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Dinosaur
Dinosaurs are a diverse group of reptiles of the clade Dinosauria. They first appeared during the Triassic period, between 243 and 233.23  million years ago (mya), although the exact origin and timing of the evolution of dinosaurs is the subject of active research. They became the dominant terrestrial vertebrates after the Triassic–Jurassic extinction event 201.3 mya; their dominance continued throughout the Jurassic and Cretaceous periods. The fossil record shows that birds are feathered dinosaurs, having evolved from earlier theropods during the Late Jurassic epoch, and are the only dinosaur lineage known to have survived the Cretaceous–Paleogene extinction event approximately 66 mya. Dinosaurs can therefore be divided into avian dinosaurs—birds—and the extinct non-avian dinosaurs, which are all dinosaurs other than birds. Dinosaurs are varied from taxonomic, morphological and ecological standpoints. Birds, at over 10,700 living species, are ...
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Clade
A clade (), also known as a monophyletic group or natural group, is a group of organisms that are monophyletic – that is, composed of a common ancestor and all its lineal descendants – on a phylogenetic tree. Rather than the English term, the equivalent Latin term ''cladus'' (plural ''cladi'') is often used in taxonomical literature. The common ancestor may be an individual, a population, or a species (extinct or extant). Clades are nested, one in another, as each branch in turn splits into smaller branches. These splits reflect evolutionary history as populations diverged and evolved independently. Clades are termed monophyletic (Greek: "one clan") groups. Over the last few decades, the cladistic approach has revolutionized biological classification and revealed surprising evolutionary relationships among organisms. Increasingly, taxonomists try to avoid naming taxa that are not clades; that is, taxa that are not monophyletic. Some of the relationships between organisms t ...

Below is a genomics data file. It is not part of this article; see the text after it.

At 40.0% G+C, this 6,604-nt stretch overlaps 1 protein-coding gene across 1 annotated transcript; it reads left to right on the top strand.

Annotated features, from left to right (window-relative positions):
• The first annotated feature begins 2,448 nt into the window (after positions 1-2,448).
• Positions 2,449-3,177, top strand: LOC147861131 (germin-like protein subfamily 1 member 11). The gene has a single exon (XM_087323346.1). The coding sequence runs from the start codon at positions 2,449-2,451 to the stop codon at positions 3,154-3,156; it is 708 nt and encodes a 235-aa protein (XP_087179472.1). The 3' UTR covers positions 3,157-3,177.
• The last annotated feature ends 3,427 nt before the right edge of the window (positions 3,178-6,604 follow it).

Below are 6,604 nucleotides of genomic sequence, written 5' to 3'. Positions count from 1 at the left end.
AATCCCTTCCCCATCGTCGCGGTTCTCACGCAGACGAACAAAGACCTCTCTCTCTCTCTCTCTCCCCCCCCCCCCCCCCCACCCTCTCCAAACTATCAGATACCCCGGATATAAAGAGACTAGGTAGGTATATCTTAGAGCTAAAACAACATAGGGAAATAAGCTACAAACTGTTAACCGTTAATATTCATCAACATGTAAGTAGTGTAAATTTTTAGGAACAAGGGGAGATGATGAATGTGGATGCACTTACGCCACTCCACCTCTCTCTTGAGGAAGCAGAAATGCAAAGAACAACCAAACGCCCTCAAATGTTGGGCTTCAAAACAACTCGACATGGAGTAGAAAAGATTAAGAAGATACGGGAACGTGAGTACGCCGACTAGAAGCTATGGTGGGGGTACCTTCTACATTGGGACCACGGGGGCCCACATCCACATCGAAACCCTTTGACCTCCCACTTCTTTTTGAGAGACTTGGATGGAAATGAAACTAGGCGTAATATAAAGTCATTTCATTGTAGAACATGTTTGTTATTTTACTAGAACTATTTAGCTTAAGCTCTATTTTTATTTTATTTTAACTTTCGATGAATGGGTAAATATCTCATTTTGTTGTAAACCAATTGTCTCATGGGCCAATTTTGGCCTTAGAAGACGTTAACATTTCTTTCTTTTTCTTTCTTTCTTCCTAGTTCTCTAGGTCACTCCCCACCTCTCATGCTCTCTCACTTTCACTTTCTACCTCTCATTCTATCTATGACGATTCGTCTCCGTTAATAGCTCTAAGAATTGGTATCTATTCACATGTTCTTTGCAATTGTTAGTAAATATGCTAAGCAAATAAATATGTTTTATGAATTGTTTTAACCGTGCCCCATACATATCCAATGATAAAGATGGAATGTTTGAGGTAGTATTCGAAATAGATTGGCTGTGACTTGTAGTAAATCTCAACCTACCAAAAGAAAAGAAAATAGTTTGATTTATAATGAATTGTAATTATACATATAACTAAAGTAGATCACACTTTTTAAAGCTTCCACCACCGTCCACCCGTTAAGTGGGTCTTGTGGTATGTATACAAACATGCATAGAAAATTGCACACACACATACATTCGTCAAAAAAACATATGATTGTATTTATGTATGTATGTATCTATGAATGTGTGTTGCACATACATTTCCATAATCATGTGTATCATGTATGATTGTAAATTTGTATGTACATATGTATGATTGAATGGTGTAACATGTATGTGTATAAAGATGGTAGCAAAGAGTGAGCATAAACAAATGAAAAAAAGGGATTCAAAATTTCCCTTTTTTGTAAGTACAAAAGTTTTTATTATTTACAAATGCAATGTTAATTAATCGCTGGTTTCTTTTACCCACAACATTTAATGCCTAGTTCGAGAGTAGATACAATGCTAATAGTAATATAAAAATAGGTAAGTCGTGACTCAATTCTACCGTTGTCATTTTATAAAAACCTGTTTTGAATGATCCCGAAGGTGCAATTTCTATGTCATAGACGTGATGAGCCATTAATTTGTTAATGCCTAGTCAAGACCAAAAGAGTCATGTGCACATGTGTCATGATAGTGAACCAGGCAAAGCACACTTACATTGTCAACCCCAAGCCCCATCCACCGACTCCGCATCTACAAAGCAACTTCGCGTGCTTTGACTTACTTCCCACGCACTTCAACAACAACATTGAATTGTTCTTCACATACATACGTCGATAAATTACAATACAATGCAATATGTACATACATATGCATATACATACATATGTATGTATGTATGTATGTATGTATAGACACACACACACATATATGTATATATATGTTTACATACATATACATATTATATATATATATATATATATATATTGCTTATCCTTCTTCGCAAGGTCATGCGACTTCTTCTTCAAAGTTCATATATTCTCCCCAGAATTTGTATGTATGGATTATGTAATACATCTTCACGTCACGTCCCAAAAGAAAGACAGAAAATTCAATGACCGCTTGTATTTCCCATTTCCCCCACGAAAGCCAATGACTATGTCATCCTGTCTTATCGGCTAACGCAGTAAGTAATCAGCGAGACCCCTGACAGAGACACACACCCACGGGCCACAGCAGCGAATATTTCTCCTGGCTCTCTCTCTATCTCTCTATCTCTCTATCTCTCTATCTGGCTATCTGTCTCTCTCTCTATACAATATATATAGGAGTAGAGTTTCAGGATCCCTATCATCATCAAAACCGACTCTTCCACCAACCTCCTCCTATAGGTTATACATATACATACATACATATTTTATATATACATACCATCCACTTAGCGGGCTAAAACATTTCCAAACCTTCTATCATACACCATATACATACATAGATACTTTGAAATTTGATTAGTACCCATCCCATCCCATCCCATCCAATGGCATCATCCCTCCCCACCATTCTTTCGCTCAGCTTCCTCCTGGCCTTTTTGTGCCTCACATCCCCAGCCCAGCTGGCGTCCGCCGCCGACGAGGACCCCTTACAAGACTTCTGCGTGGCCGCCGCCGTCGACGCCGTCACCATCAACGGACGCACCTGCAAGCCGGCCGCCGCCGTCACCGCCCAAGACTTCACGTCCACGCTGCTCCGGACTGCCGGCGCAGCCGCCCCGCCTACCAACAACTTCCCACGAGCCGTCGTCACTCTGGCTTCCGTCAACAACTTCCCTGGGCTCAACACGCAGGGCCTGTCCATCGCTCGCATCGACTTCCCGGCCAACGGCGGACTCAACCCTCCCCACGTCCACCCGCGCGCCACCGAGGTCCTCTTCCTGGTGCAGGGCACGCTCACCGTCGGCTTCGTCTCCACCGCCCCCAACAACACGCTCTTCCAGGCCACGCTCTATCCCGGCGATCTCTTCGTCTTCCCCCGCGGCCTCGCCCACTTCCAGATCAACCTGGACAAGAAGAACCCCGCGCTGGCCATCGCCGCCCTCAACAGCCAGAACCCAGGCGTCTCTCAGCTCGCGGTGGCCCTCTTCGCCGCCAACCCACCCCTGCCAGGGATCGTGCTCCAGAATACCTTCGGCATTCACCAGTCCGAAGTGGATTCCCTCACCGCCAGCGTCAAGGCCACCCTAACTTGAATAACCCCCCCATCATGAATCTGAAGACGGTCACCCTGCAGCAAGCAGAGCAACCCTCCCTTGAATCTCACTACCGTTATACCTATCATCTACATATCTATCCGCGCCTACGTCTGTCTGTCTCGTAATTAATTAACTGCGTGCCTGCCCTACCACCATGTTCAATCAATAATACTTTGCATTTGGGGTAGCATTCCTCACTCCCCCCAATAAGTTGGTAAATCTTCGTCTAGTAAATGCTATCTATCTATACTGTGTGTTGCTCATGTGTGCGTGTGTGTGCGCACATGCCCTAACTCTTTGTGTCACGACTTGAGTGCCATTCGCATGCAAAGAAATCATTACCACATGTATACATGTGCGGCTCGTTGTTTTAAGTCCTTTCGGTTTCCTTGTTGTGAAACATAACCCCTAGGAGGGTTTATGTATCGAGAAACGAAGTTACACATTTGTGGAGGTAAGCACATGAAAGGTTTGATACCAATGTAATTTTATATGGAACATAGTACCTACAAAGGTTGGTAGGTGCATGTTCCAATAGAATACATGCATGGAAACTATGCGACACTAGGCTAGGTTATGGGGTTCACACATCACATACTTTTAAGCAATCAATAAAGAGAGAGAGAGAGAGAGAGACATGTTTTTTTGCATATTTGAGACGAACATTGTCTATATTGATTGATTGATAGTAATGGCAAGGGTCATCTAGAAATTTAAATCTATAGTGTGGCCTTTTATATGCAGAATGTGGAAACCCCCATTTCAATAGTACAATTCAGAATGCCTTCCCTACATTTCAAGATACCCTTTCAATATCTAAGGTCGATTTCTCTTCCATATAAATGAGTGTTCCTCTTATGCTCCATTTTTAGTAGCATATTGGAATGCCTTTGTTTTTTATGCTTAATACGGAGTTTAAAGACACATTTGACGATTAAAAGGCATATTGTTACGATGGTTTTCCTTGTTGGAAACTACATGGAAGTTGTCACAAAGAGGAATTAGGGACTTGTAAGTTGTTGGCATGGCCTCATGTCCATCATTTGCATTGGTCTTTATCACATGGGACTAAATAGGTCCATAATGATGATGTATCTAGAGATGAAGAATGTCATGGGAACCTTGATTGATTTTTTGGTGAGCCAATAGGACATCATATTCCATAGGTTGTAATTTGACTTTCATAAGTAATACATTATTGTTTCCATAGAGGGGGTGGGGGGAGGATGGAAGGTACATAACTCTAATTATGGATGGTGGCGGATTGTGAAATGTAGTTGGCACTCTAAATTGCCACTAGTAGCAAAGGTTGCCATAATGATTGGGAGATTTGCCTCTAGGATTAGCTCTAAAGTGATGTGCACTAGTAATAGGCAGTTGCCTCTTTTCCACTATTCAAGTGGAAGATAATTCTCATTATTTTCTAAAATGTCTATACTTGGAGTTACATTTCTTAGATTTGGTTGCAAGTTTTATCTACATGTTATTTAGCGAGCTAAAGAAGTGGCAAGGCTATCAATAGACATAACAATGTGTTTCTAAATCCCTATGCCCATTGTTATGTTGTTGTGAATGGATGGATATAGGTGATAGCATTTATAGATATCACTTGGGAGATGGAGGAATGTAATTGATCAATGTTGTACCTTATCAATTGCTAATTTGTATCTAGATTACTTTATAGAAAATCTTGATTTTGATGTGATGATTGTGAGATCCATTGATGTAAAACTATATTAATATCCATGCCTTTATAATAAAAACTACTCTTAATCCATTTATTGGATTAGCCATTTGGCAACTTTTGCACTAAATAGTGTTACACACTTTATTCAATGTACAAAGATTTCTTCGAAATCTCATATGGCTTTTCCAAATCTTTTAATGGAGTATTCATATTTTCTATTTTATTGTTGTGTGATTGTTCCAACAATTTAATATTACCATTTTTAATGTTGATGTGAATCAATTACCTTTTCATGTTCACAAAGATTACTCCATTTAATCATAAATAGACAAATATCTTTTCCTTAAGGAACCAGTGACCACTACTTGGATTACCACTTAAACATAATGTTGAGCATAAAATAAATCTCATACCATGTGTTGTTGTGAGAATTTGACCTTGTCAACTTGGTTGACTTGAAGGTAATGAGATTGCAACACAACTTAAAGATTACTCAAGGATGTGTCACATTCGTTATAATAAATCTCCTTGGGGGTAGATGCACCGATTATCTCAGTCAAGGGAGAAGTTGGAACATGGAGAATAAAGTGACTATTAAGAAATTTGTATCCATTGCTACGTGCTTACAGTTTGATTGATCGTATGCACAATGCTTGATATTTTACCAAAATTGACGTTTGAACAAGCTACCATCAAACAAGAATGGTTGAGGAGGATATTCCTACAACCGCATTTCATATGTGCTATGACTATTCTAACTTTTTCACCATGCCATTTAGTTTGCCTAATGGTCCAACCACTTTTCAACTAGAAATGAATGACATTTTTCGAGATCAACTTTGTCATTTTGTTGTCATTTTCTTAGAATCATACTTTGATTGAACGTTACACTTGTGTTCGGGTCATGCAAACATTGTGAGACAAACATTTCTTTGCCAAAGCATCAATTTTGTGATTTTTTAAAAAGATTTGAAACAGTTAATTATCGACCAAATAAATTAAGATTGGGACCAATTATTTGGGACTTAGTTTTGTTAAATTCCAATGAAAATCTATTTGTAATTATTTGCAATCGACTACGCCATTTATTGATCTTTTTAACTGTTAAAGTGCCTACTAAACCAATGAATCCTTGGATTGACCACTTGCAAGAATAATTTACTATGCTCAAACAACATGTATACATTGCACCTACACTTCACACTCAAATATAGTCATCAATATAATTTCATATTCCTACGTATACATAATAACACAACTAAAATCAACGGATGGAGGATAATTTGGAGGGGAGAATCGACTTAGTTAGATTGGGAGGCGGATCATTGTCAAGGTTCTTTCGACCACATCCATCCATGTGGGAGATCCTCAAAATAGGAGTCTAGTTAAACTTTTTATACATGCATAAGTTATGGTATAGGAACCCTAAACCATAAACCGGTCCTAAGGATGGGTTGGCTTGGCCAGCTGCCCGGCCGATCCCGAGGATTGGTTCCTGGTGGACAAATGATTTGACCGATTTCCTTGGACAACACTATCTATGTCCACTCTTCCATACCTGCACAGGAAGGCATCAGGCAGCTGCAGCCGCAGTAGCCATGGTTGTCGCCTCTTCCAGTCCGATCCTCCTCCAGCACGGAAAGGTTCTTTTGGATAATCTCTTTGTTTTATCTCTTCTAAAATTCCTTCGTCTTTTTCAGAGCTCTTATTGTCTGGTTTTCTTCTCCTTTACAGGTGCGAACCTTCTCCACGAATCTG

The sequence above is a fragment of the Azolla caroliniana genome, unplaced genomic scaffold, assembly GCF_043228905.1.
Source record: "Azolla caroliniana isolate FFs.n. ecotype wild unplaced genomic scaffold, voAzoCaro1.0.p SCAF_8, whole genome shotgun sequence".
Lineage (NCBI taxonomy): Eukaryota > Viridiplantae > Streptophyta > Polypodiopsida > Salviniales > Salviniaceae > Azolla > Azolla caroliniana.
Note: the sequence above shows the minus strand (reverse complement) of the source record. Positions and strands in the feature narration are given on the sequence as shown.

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Anthropologists
An anthropologist is a person engaged in the practice of anthropology. Anthropology is the study of aspects of humans within past and present societies. Social anthropology, cultural anthropology and philosophical anthropology study the norms and values of societies. Linguistic anthropology studies how language affects social life, while economic anthropology studies human economic behavior. Biological (physical), forensic and medical anthropology study the biological development of humans, the application of biological anthropology in a legal setting and the study of diseases and their impacts on humans over time, respectively. Education Anthropologists usually cover a breadth of topics within anthropology in their undergraduate education and then proceed to specialize in topics of their own choice at the graduate level. In some universities, a qualifying exam serves to test both the breadth and depth of a student's understanding of anthropology; the students who pass are perm ...
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Caesarean Section
Caesarean section, also known as C-section or caesarean delivery, is the surgical procedure by which one or more babies are delivered through an incision in the mother's abdomen, often performed because vaginal delivery would put the baby or mother at risk. Reasons for the operation include obstructed labor, twin pregnancy, high blood pressure in the mother, breech birth, and problems with the placenta or umbilical cord. A caesarean delivery may be performed based upon the shape of the mother's pelvis or history of a previous C-section. A trial of vaginal birth after C-section may be possible. The World Health Organization recommends that caesarean section be performed only when medically necessary. Most C-sections are performed without a medical reason, upon request by someone, usually the mother. A C-section typically takes 45 minutes to an hour. It may be done with a spinal block, where the woman is awake, or under general anesthesia. A urinary catheter is used to drain ...